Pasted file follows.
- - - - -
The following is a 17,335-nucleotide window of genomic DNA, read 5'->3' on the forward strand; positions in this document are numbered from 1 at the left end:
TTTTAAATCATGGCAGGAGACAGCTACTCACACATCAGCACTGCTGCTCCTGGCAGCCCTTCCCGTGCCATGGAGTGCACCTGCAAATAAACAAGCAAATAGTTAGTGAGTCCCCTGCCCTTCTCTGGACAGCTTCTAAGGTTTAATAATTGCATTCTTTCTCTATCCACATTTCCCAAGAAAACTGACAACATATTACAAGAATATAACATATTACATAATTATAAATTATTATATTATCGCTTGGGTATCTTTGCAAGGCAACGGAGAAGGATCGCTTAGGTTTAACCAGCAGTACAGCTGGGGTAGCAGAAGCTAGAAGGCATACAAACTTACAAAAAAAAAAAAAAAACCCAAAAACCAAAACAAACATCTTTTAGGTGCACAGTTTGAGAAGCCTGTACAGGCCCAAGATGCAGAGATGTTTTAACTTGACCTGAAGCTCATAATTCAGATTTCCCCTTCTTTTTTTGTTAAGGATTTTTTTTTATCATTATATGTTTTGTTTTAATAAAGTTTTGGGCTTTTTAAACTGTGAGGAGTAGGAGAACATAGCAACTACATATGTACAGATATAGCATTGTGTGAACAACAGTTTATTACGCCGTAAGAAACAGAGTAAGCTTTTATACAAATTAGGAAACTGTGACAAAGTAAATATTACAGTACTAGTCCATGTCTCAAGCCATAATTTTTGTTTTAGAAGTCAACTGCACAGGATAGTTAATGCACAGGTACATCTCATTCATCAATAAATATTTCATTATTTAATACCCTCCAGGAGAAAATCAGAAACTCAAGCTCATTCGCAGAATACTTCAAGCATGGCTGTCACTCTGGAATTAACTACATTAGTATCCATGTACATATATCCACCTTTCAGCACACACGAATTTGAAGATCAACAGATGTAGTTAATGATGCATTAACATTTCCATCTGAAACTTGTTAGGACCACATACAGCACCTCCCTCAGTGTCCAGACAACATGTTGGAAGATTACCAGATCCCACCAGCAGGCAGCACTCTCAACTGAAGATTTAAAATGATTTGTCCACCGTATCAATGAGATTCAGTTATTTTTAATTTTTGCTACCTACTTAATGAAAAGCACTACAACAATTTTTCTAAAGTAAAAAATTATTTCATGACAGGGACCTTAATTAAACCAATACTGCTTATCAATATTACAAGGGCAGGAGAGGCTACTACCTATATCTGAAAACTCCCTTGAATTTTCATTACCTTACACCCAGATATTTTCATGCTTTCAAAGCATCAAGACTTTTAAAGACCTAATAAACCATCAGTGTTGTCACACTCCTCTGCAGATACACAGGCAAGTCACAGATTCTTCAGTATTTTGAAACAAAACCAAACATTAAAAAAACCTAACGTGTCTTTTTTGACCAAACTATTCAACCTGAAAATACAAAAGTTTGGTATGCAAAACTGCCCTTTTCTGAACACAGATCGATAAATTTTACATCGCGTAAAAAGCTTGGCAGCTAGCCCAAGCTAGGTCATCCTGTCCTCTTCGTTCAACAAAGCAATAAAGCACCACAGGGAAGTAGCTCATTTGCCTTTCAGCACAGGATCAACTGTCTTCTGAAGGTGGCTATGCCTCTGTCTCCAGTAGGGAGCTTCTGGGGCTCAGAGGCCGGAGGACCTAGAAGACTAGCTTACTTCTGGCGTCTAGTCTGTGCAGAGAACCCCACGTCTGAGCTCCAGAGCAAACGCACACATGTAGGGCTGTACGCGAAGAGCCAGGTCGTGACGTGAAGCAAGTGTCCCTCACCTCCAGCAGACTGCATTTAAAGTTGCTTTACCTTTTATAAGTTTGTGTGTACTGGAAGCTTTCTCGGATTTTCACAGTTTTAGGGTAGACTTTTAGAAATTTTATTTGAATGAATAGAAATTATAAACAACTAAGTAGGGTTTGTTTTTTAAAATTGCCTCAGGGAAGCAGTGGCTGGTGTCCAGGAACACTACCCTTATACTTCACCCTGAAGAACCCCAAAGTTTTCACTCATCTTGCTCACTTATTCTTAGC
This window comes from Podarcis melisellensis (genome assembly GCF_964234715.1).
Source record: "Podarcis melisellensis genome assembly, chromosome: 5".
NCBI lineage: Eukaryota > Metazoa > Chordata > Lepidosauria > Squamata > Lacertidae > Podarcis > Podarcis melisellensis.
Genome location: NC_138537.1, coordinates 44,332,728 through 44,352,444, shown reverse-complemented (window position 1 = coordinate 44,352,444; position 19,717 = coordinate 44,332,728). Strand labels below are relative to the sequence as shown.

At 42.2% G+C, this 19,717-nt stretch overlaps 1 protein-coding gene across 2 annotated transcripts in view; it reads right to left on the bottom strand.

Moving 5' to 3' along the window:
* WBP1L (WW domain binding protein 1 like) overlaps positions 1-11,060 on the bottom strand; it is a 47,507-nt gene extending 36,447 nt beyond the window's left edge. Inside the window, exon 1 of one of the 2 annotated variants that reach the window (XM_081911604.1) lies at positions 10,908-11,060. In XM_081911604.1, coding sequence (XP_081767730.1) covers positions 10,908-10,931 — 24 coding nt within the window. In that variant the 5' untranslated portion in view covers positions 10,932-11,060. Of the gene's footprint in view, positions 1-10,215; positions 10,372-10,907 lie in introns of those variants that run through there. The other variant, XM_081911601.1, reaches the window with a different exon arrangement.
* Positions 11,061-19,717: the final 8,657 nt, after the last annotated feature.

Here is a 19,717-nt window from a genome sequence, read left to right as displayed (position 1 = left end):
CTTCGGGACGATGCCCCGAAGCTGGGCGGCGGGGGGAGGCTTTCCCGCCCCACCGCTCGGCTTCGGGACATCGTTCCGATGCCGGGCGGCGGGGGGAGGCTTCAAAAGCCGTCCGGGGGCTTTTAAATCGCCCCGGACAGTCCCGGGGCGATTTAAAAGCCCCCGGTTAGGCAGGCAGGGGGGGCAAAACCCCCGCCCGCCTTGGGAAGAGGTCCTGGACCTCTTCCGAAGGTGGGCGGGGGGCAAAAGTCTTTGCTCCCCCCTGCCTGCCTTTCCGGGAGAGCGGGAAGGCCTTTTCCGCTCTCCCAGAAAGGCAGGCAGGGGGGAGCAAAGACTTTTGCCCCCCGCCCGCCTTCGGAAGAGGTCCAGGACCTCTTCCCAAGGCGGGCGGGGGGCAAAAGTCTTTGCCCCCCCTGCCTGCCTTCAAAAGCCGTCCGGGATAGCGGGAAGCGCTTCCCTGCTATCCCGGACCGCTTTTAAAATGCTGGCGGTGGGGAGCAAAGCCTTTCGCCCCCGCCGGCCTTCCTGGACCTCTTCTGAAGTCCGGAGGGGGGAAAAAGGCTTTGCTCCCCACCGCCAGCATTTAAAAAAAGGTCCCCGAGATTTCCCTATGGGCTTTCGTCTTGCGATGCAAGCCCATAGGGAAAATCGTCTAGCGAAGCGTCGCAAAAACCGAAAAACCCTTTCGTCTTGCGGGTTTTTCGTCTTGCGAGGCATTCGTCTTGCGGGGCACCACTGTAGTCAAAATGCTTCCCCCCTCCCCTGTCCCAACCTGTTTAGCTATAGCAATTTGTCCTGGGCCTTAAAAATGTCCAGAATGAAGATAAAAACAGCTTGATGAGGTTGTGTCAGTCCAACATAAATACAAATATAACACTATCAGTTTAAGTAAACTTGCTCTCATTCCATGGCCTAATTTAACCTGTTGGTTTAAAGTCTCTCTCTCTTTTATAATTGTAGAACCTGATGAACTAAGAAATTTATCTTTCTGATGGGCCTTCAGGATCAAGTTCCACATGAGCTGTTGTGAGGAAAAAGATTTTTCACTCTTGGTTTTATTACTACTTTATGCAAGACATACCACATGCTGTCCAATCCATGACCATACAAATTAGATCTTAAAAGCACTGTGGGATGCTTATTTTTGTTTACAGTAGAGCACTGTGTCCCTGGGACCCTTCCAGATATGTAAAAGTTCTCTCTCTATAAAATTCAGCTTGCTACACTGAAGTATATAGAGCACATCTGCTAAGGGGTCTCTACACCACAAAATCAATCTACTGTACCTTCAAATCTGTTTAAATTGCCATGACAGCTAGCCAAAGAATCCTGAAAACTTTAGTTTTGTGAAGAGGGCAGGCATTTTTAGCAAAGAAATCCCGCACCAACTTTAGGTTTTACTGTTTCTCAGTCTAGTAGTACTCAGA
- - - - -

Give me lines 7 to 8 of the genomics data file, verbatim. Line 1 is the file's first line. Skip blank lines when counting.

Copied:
At 42.2% G+C, this 19,717-nt stretch overlaps 1 protein-coding gene across 2 annotated transcripts in view; it reads right to left on the bottom strand.

Moving 5' to 3' along the window: